Reynaldo Perez – Stories from Six Mile Creek, Alaska

I wanted to boat Six Mile near Hope, Alaska, the first time I heard about it. But I didn't own a boat at the time. My group of friends that I packraft with are also the same friends with whom I backcountry ski. Because of our solid communication, we enjoy pushing each other, safely. We chose Six Mile's first canyon because it was going to be the biggest thing we’ve hit to date as a group, and it looked like the flow was going to make it favorable for our experience level.

Thanks to Reynaldo Perez for sharing his captions, stories, and photos of packrafting Six Mile Creek. Keep your customer submissions coming. We love them!

Boating Six Mile Creek in Alaska had been on my mind for years, since the first time I heard about it. But I didn't own a boat at the time. My group of friends that I packraft with are also the same friends with whom I backcountry ski. Because of our solid communication, we enjoy pushing each other, safely. When I finally got my boat, we chose Six Mile's first canyon because it was going to be the biggest thing we’ve hit to date as a group, and it looked like the flow was going to make it favorable for our experience level.
Boating Six Mile Creek in Alaska had been on my mind for years, since the first time I heard about it. But I didn’t own a boat at the time. My group of friends that I packraft with are also the same friends with whom I backcountry ski. Because of our solid communication, we enjoy pushing each other, safely. When I finally got my boat, we chose Six Mile’s first canyon because it was going to be the biggest thing we’ve hit to date as a group, and it looked like the flow was going to make it favorable for our experience level.
The biggest rapids (up to Class IV!) that my friends and I had boated, Six Mile trip held a few surprises and memorable moments. We all felt butterflies on our way to the put in. As far as particularly notable experiences, I’d say being the first one to drop in and also the only one in the group to not flip my boat was memorable for the day! Being the first man down meant that I was in charge of boat and swimmer recovering at the pool below the first rapid. I only ended up having to pick up one boat/swimmer that didn’t get through cleanly. Other than the predictable butterflies before dropping in, I’d say there weren’t too many tough moments. We definitely had a Type I fun trip!
The biggest rapids (up to Class IV!) that my friends and I had boated, Six Mile trip held a few surprises and memorable moments. We all felt butterflies on our way to the put in. As far as particularly notable experiences, I’d say being the first one to drop in and also the only one in the group to not flip my boat was memorable for the day! Being the first man down meant that I was in charge of boat and swimmer recovering at the pool below the first rapid. I only ended up having to pick up one boat/swimmer that didn’t get through cleanly. Other than the predictable butterflies before dropping in, I’d say there weren’t too many tough moments. We definitely had a Type I fun trip! This photo is of me on Campground Rapid.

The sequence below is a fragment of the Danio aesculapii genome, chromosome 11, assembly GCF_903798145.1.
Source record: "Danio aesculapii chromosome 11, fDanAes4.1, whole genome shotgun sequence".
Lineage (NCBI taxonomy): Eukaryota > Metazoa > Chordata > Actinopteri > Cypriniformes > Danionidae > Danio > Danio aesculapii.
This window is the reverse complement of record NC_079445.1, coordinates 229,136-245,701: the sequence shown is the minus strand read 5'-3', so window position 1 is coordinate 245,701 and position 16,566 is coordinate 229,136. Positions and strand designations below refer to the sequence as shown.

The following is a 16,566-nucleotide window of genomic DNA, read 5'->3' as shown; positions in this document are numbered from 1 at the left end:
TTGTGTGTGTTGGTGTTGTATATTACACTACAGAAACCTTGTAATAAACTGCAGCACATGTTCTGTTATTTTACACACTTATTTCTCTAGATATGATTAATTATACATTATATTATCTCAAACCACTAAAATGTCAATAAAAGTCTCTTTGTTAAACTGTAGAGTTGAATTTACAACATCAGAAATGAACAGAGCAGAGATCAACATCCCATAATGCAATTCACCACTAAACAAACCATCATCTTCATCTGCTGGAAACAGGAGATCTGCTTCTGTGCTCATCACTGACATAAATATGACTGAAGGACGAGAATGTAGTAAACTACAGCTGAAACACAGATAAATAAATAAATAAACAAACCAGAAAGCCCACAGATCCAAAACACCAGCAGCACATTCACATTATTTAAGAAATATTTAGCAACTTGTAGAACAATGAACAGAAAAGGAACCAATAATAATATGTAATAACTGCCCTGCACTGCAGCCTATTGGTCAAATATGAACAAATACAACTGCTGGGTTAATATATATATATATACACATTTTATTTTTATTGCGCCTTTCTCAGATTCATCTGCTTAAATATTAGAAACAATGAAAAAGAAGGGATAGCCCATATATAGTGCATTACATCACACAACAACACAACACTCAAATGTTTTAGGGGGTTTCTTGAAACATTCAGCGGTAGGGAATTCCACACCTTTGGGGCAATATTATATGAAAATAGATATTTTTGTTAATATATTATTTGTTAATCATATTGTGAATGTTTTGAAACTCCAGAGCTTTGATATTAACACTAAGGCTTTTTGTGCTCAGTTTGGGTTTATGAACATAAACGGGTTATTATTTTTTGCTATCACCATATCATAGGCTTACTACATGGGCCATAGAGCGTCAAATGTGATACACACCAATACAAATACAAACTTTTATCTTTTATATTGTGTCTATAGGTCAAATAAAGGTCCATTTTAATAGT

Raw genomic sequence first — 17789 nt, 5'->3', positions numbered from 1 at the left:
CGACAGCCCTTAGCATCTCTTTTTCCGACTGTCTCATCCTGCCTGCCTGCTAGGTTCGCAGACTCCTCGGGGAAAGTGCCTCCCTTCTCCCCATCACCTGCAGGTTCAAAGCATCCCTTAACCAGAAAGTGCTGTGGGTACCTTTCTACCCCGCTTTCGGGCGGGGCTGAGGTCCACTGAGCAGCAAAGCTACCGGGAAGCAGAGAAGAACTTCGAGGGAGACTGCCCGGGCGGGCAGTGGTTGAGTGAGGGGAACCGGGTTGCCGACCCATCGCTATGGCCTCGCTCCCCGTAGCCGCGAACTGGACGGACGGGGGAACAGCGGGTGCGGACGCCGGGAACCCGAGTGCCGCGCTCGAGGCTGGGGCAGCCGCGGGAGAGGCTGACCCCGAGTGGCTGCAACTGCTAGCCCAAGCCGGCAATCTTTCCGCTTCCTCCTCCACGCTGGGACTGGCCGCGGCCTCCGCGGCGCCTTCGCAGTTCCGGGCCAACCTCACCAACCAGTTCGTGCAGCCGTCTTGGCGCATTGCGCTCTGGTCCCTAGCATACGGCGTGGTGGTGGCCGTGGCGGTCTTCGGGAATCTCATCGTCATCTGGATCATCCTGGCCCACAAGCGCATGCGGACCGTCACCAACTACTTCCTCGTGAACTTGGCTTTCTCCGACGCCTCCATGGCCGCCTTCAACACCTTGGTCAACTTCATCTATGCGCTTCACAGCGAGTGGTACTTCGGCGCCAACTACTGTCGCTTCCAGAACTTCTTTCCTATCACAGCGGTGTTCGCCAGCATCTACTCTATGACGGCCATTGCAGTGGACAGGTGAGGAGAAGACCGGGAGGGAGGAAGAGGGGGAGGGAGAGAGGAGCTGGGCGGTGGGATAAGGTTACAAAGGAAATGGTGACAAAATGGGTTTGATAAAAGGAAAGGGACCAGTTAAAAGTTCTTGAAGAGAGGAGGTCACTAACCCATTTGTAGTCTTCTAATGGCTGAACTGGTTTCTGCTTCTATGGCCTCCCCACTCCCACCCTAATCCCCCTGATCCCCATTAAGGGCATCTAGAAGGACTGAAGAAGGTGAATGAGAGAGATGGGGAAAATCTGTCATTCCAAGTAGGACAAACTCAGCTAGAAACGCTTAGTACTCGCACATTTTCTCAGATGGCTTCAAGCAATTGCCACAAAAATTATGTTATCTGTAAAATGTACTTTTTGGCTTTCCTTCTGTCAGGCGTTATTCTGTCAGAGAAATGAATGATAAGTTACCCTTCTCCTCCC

Being lucky enough to get to float the Middle Fork of the Salmon for my first trip has allowed me to set the bar quite high for future trips. I think it would be really cool to be able to float the original eight Wild and Scenic rivers in the Lower 48. If that isn’t daunting enough, I dream of being able to float the 25 wild and scenic rivers in Alaska. I currently have the Aniakchak on the top of my list of Alaskan Wild and Scenic Rivers to experience. I can’t wait to see where these boats take my friends and I. Only time will tell! Needless to say this whole packrafting world fascinates me and I look forward to getting to know it better.
What’s next? I was lucky enough to get to float the Middle Fork of the Salmon for my first packraft trip, and that allowed me to set the bar quite high for future trips. I think it would be really cool to be able to float the original eight Wild and Scenic rivers in the Lower 48. If that isn’t daunting enough, I dream of being able to float the 25 wild and scenic rivers in Alaska. I currently have the Aniakchak on the top of my list of Alaskan Wild and Scenic Rivers to experience. I can’t wait to see where these boats take my friends and I. Only time will tell! Needless to say this whole packrafting world fascinates me and I look forward to getting to know it better. In this photo, Connor Johnson gets pitted in Campground Rapid, Eagle River Alaska.
How did I learn to packraft? Well, I’m a very novice packrafter. Most of my risk management and general outdoors safety is drawn from my backcountry skiing/ ice climbing/ rock climbing experiences. My number one tools have been using online forums and videos on boating techniques, and getting out with people with more experience than me. I plan on taking a swift water rescue course next summer and hope to continue building my packrafting network as time goes on.
I’m also going to take a swiftwater rescue course! I’m a very novice packrafter. Most of my risk management and general outdoors safety is drawn from my backcountry skiing/ ice climbing/ rock climbing experiences. My number one tools have been using online forums and videos on boating techniques, and getting out with people with more experience than me. I plan on taking a swiftwater rescue course next summer and hope to continue building my packrafting network as time goes on.